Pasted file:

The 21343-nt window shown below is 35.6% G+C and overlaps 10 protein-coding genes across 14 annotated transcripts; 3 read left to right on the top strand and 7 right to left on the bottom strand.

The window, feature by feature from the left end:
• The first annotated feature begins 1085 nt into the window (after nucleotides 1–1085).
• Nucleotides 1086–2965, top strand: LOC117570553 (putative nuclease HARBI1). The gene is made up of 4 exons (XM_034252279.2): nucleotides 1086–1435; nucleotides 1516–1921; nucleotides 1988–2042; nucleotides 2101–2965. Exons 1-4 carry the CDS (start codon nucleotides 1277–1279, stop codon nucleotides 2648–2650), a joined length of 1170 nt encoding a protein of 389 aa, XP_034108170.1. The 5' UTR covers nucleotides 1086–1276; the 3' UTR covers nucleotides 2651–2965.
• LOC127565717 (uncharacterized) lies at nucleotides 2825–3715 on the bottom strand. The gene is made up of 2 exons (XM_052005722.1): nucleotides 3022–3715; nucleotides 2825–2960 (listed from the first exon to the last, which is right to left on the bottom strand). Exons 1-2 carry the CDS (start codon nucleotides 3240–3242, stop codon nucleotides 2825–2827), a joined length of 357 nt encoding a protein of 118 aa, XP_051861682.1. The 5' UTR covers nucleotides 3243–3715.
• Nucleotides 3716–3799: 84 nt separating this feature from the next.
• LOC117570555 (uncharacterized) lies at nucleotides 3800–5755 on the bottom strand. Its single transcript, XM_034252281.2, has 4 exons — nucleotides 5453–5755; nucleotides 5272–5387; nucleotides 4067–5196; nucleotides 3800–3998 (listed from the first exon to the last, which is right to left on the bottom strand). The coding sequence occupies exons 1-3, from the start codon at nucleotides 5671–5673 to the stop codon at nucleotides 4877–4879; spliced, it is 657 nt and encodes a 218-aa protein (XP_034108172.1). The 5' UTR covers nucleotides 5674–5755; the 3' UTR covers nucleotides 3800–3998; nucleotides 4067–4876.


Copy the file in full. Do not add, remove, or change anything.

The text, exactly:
The 21343-nt window shown below is 35.6% G+C and overlaps 10 protein-coding genes across 14 annotated transcripts; 3 read left to right on the top strand and 7 right to left on the bottom strand.

The window, feature by feature from the left end:
• The first annotated feature begins 1085 nt into the window (after nucleotides 1–1085).
• Nucleotides 1086–2965, top strand: LOC117570553 (putative nuclease HARBI1). The gene is made up of 4 exons (XM_034252279.2): nucleotides 1086–1435; nucleotides 1516–1921; nucleotides 1988–2042; nucleotides 2101–2965. Exons 1-4 carry the CDS (start codon nucleotides 1277–1279, stop codon nucleotides 2648–2650), a joined length of 1170 nt encoding a protein of 389 aa, XP_034108170.1. The 5' UTR covers nucleotides 1086–1276; the 3' UTR covers nucleotides 2651–2965.
• LOC127565717 (uncharacterized) lies at nucleotides 2825–3715 on the bottom strand. The gene is made up of 2 exons (XM_052005722.1): nucleotides 3022–3715; nucleotides 2825–2960 (listed from the first exon to the last, which is right to left on the bottom strand). Exons 1-2 carry the CDS (start codon nucleotides 3240–3242, stop codon nucleotides 2825–2827), a joined length of 357 nt encoding a protein of 118 aa, XP_051861682.1. The 5' UTR covers nucleotides 3243–3715.
• Nucleotides 3716–3799: 84 nt separating this feature from the next.
• LOC117570555 (uncharacterized) lies at nucleotides 3800–5755 on the bottom strand. Its single transcript, XM_034252281.2, has 4 exons — nucleotides 5453–5755; nucleotides 5272–5387; nucleotides 4067–5196; nucleotides 3800–3998 (listed from the first exon to the last, which is right to left on the bottom strand). The coding sequence occupies exons 1-3, from the start codon at nucleotides 5671–5673 to the stop codon at nucleotides 4877–4879; spliced, it is 657 nt and encodes a 218-aa protein (XP_034108172.1). The 5' UTR covers nucleotides 5674–5755; the 3' UTR covers nucleotides 3800–3998; nucleotides 4067–4876.